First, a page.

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  1. Hassan ST, Jamaludin H
    Electron Physician, 2014 11 27;6(4):927-31.
    PMID: 25763170 DOI: 10.14661/2014.927-931
    This autoethnography withdraws from information accumulated through a 10-year period of daily-weekly-monthly descriptive observation-recording (triangulated- parents & house-helper) of caregiving and rehabilitating of our brain injured son (survivor/care-receiver). We present it as an interactive voice of verbal conversation, thoughts, insights, and interpretations. It is delivered as a series of articulation intra-pulsated with our interrogation of societal-cultural-religious perspectives, norms and biases, and aligns with the CAP (Creative Analytical Practices) method of Ellis. This autoethnography glows from the richness of information which encapsulates the challenges confronting us the aging parent caregivers, the gradual incremental mind mending achievement of our son, and the interactive verbalizations and thoughts, of the caregivers, care-receiver, and other persons. The overwhelming mental and physical pain and struggle of the survivor and the aging caregivers and their sense of celebratory-satisfaction with rehabilitation progress are highlighted. Interpretation and valuation of positive and negative responses of other persons provide a critical matrix to this autoethnography. We intend to inform other caregivers and relevant healthcare professionals through this autoethnography.
  2. Syed Hassan ST, Jamaludin H, Latiff LA, Raman RA, Khaw WF
    Bull Emerg Trauma, 2014 Oct;2(4):139-40.
    PMID: 27162885
  3. Syed Hassan ST, Jamaludin H, Abd Raman R, Mohd Riji H, Wan Fei K
    Trauma Mon, 2013 Sep;18(2):56-61.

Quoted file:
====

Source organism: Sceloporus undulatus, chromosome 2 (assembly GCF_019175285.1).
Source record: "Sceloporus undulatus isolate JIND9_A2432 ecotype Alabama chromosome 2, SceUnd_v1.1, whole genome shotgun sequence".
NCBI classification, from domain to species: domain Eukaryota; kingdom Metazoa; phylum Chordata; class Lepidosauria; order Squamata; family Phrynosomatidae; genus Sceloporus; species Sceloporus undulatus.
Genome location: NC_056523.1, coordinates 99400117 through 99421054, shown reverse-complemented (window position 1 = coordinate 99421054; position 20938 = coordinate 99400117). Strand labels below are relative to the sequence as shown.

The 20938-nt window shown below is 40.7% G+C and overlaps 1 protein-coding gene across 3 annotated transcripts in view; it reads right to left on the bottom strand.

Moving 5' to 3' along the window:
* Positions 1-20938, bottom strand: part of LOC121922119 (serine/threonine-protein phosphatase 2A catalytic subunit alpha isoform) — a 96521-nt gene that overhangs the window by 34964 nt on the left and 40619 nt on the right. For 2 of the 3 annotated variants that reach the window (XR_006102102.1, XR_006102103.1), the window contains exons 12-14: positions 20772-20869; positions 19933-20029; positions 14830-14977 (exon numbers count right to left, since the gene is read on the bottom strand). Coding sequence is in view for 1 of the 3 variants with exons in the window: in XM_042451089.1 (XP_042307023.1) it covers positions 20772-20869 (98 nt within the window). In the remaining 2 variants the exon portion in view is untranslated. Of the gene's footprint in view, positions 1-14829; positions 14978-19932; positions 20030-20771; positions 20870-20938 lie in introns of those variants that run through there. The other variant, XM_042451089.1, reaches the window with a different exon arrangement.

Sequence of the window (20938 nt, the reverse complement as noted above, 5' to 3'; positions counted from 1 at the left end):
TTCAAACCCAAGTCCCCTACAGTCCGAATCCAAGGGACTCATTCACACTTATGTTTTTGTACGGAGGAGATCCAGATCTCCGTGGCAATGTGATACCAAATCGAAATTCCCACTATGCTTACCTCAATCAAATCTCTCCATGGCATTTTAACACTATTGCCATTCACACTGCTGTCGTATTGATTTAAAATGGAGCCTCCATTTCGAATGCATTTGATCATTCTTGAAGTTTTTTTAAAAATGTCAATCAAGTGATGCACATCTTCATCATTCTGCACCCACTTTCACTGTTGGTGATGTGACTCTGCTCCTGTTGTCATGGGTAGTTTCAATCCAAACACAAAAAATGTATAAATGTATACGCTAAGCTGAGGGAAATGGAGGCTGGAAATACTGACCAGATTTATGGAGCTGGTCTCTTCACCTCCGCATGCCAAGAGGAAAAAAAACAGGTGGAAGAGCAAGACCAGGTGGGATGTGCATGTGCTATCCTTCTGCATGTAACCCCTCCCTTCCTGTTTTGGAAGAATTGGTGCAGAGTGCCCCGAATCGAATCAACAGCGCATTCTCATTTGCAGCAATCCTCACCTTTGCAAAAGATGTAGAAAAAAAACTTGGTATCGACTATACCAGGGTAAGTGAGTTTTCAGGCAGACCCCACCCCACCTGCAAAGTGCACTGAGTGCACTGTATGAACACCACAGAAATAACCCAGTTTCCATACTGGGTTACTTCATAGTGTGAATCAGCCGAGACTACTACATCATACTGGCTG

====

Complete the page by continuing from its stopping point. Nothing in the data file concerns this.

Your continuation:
PMID: 24350153 DOI: 10.5812/traumamon.11522
    CONTEXT: As with care giving and rehabilitation in chronic illnesses, the concern with traumatic brain injury (TBI), particularly with diffuse axonal injury (DAI), is that the caregivers are so overwhelmingly involved in caring and rehabilitation of the victim that in the process they become traumatized themselves. This review intends to shed light on the hidden and silent trauma sustained by the caregivers of severe brain injury survivors. Motor vehicle accident (MVA) is the highest contributor of TBI or DAI. The essence of trauma is the infliction of pain and suffering and having to bear the pain (i.e. by the TBI survivor) and the burden of having to take care and manage and rehabilitate the TBI survivor (i.e. by the TBI caregiver). Moreover many caregivers are not trained for their care giving task, thus compounding the stress of care giving and rehabilitating patients. Most research on TBI including DAI, focus on the survivors and not on the caregivers. TBI injury and its effects and impacts remain the core question of most studies, which are largely based on the quantitative approach.

    EVIDENCE ACQUISITION: Qualitative research can better assess human sufferings such as in the case of DAI trauma. While quantitative research can measure many psychometric parameters to assess some aspects of trauma conditions, qualitative research is able to fully reveal the meaning, ramification and experience of TBI trauma. Both care giving and rehabilitation are overwhelmingly demanding; hence , they may complicate the caregivers' stress. However, some positive outcomes also exist.

    RESULTS: Caregivers involved in caring and rehabilitation of TBI victims may become mentally traumatized. Posttraumatic recovery of the TBI survivor can enhance the entire family's closeness and bonding as well as improve the mental status of the caregiver.

    CONCLUSIONS: A long-term longitudinal study encompassing integrated research is needed to fully understand the traumatic experiences of caregivers. Unless research on TBI or DAI trauma is given its proper attention, the burden of trauma and injury on societies will continue to exacerbate globally.

  4. Syed Hassan ST, Jamaludin H, Mohd Riji H, Raman RA, Fei KW
    Bull Emerg Trauma, 2013 Oct;1(4):137-8.
    PMID: 27162844
  5. Syed Hassan ST, Jamaludin H, Raman RA, A Latiff L, Mohd Riji H
    Bull Emerg Trauma, 2013 Jan;1(1):3-4.
    PMID: 27162813
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